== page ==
Arts Centre To Purchase Old Girls High
The former Christchurch Girls High School building in Cranmer Square has been sold to the Arts Centre of Christchurch Trust in a three-way deal between Land Information New Zealand, the Ngai Tahu Property Group and the Trust.
The Hon Matt Robson, Minister for Land Information New Zealand, confirmed today that the Crown had sold the land and buildings to Ngai Tahu which had been offered the first right of refusal on the property. The General Manager of the Ngai Tahu Property Group, Tony Sewell, said that they had on sold it to the Trust.
“This is a good result for all the parties. The Crown has sold a property, which it had no wish to retain, and the Trust is now the owner of the historic building which it has been wanting to freehold for some time”, saysRobson.
Arts Centre Director, Tony Paine, said the Arts Centre was delighted to have secured an important part of Christchurch’s heritage with the help of the Community Trust. “We think it important that this building is upgraded to the same standards we’ve set at the old University Site and that public access is preserved. The Arts Centre believes that when the new City Art Gallery is completed across the road the old Girls High will form an important part of the city’s cultural precinct.” The Arts Centre will be upgrading the building and site over the next few years.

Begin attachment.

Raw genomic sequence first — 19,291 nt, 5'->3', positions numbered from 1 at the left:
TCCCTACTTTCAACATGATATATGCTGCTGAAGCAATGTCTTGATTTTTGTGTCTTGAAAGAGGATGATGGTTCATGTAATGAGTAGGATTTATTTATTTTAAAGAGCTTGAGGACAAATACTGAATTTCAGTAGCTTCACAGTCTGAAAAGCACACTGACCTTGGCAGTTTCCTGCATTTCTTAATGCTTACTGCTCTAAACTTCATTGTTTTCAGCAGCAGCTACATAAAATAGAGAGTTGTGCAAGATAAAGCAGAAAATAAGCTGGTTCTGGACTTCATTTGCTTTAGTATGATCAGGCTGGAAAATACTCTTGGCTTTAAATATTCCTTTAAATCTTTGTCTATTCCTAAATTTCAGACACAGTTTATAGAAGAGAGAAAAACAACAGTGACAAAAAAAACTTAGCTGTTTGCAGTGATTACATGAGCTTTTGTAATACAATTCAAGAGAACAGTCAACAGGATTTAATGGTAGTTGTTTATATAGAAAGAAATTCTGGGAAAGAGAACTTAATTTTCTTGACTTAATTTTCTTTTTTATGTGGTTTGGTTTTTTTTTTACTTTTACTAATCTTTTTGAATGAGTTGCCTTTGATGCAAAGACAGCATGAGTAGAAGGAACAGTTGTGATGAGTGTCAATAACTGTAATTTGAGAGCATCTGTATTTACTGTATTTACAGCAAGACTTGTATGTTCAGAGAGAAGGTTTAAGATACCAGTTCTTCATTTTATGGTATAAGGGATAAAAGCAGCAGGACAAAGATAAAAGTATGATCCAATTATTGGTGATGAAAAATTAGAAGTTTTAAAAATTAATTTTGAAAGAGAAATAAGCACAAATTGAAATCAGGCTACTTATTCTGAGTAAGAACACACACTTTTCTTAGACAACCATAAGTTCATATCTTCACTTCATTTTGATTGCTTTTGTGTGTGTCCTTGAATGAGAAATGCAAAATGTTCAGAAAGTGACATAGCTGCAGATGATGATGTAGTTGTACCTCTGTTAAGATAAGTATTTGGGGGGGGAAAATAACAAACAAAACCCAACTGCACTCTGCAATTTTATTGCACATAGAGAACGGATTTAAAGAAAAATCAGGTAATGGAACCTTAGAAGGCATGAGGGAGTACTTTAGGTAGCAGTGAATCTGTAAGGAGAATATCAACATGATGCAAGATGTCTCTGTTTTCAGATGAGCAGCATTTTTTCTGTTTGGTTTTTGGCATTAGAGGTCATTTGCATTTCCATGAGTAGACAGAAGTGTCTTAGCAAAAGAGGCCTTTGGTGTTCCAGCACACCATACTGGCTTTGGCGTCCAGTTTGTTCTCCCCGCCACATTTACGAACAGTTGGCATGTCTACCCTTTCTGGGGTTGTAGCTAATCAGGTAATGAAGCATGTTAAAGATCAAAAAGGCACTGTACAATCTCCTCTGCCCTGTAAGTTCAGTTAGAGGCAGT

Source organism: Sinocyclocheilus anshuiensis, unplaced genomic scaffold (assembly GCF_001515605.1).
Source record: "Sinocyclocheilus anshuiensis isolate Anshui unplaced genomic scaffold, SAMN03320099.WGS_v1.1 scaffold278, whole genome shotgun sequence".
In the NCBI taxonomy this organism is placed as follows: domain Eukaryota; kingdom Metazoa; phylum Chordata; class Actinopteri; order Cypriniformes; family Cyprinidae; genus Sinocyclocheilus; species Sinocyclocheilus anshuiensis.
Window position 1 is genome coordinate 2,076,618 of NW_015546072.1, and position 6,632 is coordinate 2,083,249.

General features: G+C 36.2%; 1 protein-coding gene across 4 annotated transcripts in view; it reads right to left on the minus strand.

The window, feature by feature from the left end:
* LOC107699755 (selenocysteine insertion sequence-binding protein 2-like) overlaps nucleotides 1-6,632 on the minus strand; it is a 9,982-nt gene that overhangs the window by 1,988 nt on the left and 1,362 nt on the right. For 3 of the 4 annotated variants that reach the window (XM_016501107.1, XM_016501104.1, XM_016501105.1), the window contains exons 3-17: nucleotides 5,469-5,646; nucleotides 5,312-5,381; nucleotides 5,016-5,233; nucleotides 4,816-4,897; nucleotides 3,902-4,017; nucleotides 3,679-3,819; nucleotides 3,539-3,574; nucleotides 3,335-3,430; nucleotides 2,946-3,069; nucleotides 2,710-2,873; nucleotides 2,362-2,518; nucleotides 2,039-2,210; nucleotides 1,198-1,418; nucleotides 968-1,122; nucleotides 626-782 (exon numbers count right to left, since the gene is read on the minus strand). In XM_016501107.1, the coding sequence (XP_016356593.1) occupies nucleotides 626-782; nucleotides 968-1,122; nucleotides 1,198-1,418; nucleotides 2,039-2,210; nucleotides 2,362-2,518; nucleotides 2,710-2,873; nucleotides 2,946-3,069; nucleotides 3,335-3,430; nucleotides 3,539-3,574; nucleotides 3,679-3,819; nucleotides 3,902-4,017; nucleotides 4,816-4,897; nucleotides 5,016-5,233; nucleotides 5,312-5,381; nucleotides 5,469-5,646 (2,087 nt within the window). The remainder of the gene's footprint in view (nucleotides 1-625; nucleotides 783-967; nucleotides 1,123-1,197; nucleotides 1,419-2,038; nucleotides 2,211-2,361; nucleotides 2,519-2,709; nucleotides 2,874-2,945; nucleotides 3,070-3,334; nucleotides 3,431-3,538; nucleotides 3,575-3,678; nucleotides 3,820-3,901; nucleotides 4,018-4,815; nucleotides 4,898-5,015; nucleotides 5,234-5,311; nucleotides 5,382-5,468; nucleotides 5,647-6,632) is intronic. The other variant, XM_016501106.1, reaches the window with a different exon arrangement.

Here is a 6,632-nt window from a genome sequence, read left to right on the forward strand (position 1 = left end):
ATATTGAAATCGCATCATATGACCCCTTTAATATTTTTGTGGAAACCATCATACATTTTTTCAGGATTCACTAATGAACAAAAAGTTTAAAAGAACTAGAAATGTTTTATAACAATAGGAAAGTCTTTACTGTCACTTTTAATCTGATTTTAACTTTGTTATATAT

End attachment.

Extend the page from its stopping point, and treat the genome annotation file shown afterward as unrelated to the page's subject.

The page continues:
When Christchurch Girls High School moved to its new site in Deans Avenue in 1986 the future of the old building became a contentious issue with a number of community and educational groups wanting to make use of it. Eventually the Government decided that the property should be leased to the Arts Centre of Christchurch Trust on a long-term lease. Since then the Arts Centre has used the building as a community cultural centre known as the Cranmer Centre providing space for arts, cultural, social service and community groups.
The original brick building was designed by William Armson, one of Christchurch’s most important nineteenth century architects and built in 1880. It is categorised by the New Zealand Historic Places Trust as a building which merits permanent preservation because of its very great historical significance and architectural quality.